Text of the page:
By Mary Juetten
It’s a widely-held belief that small businesses are the main driver of the US economy. Small businesses have a greater ability to create new jobs than middle and large-sized companies. So what is keeping them from protecting their intellectual property? While the federal government has implemented a number of measures to assist aspiring entrepreneurs to start their own business, it hasn’t done enough to educate them on the importance of intellectual property (IP) protection or the value of intangible assets. Below are a few IP-related challenges that US small businesses face today.
Lack of emphasis
It wasn’t until recently that the federal government recognized the need to develop informational tools about IP protection for American companies. This move originated in part from an article written by Scott Baldwin stating that only 15% of US small businesses conducting business overseas were aware that US patents don’t protect them abroad. It would thus seem fair to conclude that US startups are at a disadvantage when it comes to IP protection compared to larger, global companies. (more…)
There are so many elements and decisions that go into starting a business that it’s not uncommon for things to get overlooked. Unfortunately, one element that often gets overlooked is a company’s current and potential intangible assets, and that oversight can be costly. Failing to identify or even understand the value of these assets can put a business at risk of losing out on funding from investors or protecting that intellectual property. Consider getting help from an expert if you have been making any of these three common intellectual property mistakes.
- Not doing your homework before starting your business
One of the first mistakes any startup can make is to not do research on their idea to understand what similar companies or products exist, or on existing registered IP related to their own creation. Many don’t even establish any sort of IP strategy to address any issues that may arise, hoping that they never have to worry about it. Unfortunately, ignorance isn’t an excuse.
It is crucial to research existing IP to make sure your company will not infringe on someone else’s copyrights, trademarks, and patents. Thorough research will also allow you to understand what ideas are legally yours and therefore able to be protected. Clearly defining what your company owns and what belongs to another person or entity will help you accurately assess the value of your business venture. (more…)
By Mary Juetten
If you’ve just opened a new business, this question perhaps hasn’t crossed your mind yet: Is IP part of your business’s foundation? In order to answer, you might wish to understand your intellectual property (IP) and how it factors into making any money. But before you do that, statistics tell us you probably aren’t paying enough attention to how important your IP is. Some small businesses do not fully comprehend the importance of what IP does for them and that is the crucial mistake they are making.
These statistics come from Small Business Trends presenting information gathered over the last four years. They point out that out of all major IP categories, most of them haven’t been protected enough through companies with less than 500 employees. Please keep in mind these were companies that deal with research and development where IP would be of central importance.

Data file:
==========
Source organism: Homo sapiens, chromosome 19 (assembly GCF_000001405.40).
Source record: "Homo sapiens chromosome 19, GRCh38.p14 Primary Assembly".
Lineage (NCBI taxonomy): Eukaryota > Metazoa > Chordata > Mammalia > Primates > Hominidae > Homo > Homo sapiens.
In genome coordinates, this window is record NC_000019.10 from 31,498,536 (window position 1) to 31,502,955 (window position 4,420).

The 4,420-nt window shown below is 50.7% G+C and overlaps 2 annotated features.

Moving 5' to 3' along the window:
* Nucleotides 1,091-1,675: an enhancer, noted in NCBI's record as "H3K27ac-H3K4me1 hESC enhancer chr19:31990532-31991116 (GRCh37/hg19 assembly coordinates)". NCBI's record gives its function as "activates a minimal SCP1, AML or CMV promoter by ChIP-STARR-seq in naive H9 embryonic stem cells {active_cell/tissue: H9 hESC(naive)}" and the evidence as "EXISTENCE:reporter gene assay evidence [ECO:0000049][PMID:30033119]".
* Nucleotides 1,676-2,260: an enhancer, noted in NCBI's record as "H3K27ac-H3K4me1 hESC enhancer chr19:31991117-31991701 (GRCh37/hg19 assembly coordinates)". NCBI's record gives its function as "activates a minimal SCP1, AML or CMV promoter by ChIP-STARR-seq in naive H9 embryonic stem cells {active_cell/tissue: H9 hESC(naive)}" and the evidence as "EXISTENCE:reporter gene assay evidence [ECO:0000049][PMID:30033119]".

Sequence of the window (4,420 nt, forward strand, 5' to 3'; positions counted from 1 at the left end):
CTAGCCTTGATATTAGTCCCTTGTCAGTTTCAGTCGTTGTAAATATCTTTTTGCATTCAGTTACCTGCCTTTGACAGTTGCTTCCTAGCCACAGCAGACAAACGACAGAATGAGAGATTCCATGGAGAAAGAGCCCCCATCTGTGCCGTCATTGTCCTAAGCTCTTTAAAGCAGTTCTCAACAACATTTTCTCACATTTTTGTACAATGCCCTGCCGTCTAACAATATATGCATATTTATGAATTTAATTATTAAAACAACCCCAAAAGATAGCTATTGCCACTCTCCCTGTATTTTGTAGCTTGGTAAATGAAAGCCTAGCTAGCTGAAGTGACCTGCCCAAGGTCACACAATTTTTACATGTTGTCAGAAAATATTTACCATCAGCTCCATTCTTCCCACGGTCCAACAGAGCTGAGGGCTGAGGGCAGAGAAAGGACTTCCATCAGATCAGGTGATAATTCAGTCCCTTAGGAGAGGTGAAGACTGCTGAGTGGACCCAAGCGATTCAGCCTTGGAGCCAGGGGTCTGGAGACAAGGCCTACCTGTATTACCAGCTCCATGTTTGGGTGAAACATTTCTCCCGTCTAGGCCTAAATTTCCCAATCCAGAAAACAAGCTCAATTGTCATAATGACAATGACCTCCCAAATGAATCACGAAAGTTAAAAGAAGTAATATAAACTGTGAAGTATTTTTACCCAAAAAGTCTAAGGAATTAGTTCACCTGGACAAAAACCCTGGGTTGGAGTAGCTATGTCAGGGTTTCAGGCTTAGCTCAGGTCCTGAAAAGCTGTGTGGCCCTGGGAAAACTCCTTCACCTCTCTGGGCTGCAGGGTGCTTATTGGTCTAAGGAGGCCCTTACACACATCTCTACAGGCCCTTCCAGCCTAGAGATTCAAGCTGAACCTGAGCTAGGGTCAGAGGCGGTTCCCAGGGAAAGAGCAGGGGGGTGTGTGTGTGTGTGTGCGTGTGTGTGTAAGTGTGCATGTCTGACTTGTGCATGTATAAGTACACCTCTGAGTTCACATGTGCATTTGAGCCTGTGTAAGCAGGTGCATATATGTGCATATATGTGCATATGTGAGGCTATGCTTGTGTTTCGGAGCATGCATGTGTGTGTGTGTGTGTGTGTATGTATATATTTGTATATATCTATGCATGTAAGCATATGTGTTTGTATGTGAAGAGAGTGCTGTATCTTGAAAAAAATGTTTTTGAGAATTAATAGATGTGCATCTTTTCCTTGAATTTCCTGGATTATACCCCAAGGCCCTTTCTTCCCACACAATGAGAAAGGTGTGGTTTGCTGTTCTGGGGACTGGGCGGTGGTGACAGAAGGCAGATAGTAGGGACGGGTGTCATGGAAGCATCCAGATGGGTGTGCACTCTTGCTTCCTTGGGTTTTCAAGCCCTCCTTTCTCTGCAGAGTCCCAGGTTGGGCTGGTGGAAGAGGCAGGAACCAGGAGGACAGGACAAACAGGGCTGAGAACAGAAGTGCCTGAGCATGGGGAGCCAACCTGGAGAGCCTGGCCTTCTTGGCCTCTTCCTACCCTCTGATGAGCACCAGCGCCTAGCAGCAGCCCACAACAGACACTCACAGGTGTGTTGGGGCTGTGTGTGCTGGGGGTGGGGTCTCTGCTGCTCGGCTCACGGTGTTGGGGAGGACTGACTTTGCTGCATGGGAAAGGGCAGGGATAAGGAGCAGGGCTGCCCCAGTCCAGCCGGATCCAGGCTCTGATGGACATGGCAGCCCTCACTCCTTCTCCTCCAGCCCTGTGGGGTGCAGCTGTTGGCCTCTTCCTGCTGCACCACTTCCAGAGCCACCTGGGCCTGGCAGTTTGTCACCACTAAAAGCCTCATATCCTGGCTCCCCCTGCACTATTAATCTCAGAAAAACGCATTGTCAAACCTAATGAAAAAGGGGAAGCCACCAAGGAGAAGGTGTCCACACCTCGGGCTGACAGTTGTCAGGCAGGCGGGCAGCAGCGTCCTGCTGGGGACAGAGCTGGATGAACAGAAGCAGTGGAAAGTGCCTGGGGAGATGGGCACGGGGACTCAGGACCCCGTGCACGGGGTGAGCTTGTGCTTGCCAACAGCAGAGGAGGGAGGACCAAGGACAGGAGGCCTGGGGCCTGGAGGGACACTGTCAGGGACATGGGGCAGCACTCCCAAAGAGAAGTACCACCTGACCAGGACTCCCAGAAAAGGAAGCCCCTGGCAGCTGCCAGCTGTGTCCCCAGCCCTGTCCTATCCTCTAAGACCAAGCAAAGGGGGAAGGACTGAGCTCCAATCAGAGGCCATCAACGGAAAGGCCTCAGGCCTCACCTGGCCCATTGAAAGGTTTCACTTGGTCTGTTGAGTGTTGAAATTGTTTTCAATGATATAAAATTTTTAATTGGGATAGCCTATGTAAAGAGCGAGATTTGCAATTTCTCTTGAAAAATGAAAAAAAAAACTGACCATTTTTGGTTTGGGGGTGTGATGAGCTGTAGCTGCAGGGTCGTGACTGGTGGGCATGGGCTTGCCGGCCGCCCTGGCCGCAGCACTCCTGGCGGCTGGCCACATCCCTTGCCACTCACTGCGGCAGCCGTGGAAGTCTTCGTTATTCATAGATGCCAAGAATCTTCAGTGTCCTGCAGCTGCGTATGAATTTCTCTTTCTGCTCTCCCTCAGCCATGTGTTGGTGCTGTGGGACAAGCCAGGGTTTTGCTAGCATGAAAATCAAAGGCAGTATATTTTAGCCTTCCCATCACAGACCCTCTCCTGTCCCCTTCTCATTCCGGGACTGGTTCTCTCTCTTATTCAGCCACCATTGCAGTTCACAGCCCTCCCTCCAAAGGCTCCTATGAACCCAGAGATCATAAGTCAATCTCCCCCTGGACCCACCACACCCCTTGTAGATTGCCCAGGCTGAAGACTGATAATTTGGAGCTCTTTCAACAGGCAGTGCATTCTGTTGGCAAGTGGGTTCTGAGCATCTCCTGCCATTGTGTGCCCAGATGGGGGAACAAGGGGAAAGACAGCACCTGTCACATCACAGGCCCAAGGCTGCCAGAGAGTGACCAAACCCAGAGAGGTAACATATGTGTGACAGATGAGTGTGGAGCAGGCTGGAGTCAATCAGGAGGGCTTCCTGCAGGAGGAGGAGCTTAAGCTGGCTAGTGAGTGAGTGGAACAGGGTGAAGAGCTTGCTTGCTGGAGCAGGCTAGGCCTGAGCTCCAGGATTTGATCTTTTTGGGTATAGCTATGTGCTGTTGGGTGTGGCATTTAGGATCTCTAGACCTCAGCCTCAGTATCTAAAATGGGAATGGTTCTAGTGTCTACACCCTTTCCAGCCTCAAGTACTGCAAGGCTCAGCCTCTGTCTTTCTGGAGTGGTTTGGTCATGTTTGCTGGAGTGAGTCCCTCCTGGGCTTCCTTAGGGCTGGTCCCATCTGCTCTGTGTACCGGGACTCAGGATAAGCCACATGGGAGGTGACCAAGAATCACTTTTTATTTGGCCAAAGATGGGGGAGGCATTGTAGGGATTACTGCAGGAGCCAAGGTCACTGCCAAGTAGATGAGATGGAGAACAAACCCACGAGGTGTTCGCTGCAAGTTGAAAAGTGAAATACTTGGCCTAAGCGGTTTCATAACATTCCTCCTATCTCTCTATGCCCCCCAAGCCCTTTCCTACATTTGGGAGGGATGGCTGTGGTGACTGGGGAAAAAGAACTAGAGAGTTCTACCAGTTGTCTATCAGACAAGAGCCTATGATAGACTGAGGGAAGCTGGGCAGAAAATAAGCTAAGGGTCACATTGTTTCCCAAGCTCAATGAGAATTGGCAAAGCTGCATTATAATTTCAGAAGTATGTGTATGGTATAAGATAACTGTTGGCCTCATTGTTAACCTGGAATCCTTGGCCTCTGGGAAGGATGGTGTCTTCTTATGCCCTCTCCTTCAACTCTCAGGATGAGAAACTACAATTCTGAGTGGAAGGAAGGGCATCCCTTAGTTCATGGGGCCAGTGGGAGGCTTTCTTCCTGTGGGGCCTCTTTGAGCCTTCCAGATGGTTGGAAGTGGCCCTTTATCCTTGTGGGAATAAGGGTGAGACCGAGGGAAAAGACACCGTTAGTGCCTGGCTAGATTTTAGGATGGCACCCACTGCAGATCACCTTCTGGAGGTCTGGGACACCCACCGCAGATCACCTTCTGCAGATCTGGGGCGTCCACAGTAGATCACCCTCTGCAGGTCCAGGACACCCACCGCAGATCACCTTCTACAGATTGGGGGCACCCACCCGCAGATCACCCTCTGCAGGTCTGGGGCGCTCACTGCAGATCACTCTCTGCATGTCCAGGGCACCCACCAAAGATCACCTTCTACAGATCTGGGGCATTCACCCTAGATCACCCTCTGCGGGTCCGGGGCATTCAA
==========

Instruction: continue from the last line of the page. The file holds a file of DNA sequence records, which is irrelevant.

In the report from the National Science Foundation, we see concern toward smaller companies in how much financial potential they’re losing out on not paying attention to their IP. Some of the categories not being explored range from patents to trade secrets, with the latter being one of the most important (and unprotected or abused) areas of IP. (more…)
By Mrigrank Mishra
As a small business owner with intellectual property (IP), you have to leverage your assets to work for you. We have talked a number of times about the importance of protecting your IP and the necessary steps to achieve that end. The next step involves making the IP generate capital in more ways than just product sales. You may at times need to enter into an agreement with a third party with respect to that intellectual property. There are a number of different types of agreements that affect IP.
Just like tangible property, intellectual property can be conveyed, or assigned, to a new owner. If you are selling your business, you will need to convey the associated intellectual property to the new owner. Assigning IP entails transferring all rights associated with it to the assignee. You cannot then use the IP and claim creating it originally as a defense against infringement. Furthermore you cannot resell the same IP to another person if specifically mentioned in the agreement. Another scenario involving possible assignment is in the case of infringement. In many such cases, as part of a settlement, the party infringing the IP will be made to assign any rights it accrued to the rightful owner.
All types of IP can be assigned to others to use. With respect to patents, for instance, the inventor often never manufacturers anything. Instead, they license the patent to third parties to manufacture the product. They then collect licensing fees and, most likely, goes on to patent their next invention, repeating the process as much as possible. These agreements control how the licensor can use the IP, stipulate the fees associated with the license (if any), and assure that all use by the licensor inures to the benefit of the licensee. (more…)
By Emily Ely
Developing a solid intellectual property (IP) strategy is essential for emerging companies preparing for market entrance. Various forms of IP can usually be found in company’s portfolio and identifying these assets based on business goals and assumed future opportunities are at the core of that strategy. The following are a few tips to keep in mind to improve your IP strategy for startups.
Questions to think about when establishing an initial IP strategy:
• Who owns the fundamental technology in your space – i.e. who are the key organizations filing and buying patents in your market segment and what are they working on?
• Where are the opportunities for strategic growth, investment, or licensing within your field?